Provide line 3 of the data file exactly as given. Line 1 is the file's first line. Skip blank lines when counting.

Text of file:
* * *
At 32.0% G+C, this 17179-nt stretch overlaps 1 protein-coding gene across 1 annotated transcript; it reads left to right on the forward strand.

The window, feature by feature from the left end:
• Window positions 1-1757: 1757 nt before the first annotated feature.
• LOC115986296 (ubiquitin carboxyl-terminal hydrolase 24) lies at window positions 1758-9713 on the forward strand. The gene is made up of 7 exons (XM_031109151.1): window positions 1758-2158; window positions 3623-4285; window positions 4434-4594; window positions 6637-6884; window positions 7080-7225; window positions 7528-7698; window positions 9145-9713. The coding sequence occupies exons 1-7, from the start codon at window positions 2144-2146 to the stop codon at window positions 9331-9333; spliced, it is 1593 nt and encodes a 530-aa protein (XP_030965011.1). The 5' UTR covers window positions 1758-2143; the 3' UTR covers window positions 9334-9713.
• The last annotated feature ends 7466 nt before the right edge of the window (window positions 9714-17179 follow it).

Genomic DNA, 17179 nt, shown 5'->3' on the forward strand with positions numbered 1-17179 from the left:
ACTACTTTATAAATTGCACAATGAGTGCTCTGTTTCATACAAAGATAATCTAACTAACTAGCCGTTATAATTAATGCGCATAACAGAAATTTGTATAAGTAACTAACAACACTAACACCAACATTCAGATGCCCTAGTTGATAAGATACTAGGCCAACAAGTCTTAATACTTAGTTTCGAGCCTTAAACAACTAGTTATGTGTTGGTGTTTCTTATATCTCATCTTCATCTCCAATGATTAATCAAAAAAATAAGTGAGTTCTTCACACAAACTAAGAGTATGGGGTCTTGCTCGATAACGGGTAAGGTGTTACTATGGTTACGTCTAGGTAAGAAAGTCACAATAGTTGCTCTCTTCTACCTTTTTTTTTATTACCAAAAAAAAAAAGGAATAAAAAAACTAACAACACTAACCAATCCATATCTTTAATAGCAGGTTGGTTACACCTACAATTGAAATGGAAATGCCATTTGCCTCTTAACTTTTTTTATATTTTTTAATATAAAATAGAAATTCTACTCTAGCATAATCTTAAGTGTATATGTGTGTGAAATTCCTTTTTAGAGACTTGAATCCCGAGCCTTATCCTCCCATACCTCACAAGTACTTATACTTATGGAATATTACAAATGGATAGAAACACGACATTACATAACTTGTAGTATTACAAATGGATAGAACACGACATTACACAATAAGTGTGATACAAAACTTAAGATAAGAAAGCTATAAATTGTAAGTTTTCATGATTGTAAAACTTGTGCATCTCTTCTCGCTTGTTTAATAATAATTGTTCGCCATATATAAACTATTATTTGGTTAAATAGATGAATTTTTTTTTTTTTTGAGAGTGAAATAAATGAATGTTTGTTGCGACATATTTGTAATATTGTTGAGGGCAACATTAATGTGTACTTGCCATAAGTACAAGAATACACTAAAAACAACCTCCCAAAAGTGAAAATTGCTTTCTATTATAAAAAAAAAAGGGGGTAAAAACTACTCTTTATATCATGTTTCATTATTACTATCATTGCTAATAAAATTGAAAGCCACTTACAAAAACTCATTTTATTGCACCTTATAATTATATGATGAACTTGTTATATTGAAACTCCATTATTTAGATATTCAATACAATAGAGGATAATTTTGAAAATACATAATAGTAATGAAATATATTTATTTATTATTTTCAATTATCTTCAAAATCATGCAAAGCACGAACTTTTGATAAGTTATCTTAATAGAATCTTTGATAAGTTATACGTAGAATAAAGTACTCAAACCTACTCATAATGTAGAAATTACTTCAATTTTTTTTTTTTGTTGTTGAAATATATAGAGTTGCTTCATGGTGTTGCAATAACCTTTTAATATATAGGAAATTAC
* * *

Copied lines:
• Window positions 1-1757: 1757 nt before the first annotated feature.